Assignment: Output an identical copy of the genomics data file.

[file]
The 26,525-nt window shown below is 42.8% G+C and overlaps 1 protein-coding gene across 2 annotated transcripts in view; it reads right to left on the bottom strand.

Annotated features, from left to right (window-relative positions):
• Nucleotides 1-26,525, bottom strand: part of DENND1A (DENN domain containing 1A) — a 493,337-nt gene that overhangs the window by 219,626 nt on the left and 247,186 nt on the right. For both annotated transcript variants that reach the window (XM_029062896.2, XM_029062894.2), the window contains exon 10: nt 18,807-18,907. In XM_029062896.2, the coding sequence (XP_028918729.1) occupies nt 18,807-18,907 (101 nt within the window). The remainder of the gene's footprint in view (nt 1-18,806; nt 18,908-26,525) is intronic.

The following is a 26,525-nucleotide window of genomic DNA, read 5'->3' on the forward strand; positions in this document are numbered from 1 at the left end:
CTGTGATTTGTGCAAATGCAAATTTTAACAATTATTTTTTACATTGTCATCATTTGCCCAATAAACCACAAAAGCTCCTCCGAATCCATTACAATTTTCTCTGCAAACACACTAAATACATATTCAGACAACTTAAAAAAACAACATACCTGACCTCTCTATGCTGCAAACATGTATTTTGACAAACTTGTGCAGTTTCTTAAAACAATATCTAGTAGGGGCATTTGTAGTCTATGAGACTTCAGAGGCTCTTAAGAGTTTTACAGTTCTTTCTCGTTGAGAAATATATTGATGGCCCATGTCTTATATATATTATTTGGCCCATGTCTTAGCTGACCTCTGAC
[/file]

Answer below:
The 26,525-nt window shown below is 42.8% G+C and overlaps 1 protein-coding gene across 2 annotated transcripts in view; it reads right to left on the bottom strand.

Annotated features, from left to right (window-relative positions):
• Nucleotides 1-26,525, bottom strand: part of DENND1A (DENN domain containing 1A) — a 493,337-nt gene that overhangs the window by 219,626 nt on the left and 247,186 nt on the right. For both annotated transcript variants that reach the window (XM_029062896.2, XM_029062894.2), the window contains exon 10: nt 18,807-18,907. In XM_029062896.2, the coding sequence (XP_028918729.1) occupies nt 18,807-18,907 (101 nt within the window). The remainder of the gene's footprint in view (nt 1-18,806; nt 18,908-26,525) is intronic.

The following is a 26,525-nucleotide window of genomic DNA, read 5'->3' on the forward strand; positions in this document are numbered from 1 at the left end:
CTGTGATTTGTGCAAATGCAAATTTTAACAATTATTTTTTACATTGTCATCATTTGCCCAATAAACCACAAAAGCTCCTCCGAATCCATTACAATTTTCTCTGCAAACACACTAAATACATATTCAGACAACTTAAAAAAACAACATACCTGACCTCTCTATGCTGCAAACATGTATTTTGACAAACTTGTGCAGTTTCTTAAAACAATATCTAGTAGGGGCATTTGTAGTCTATGAGACTTCAGAGGCTCTTAAGAGTTTTACAGTTCTTTCTCGTTGAGAAATATATTGATGGCCCATGTCTTATATATATTATTTGGCCCATGTCTTAGCTGACCTCTGAC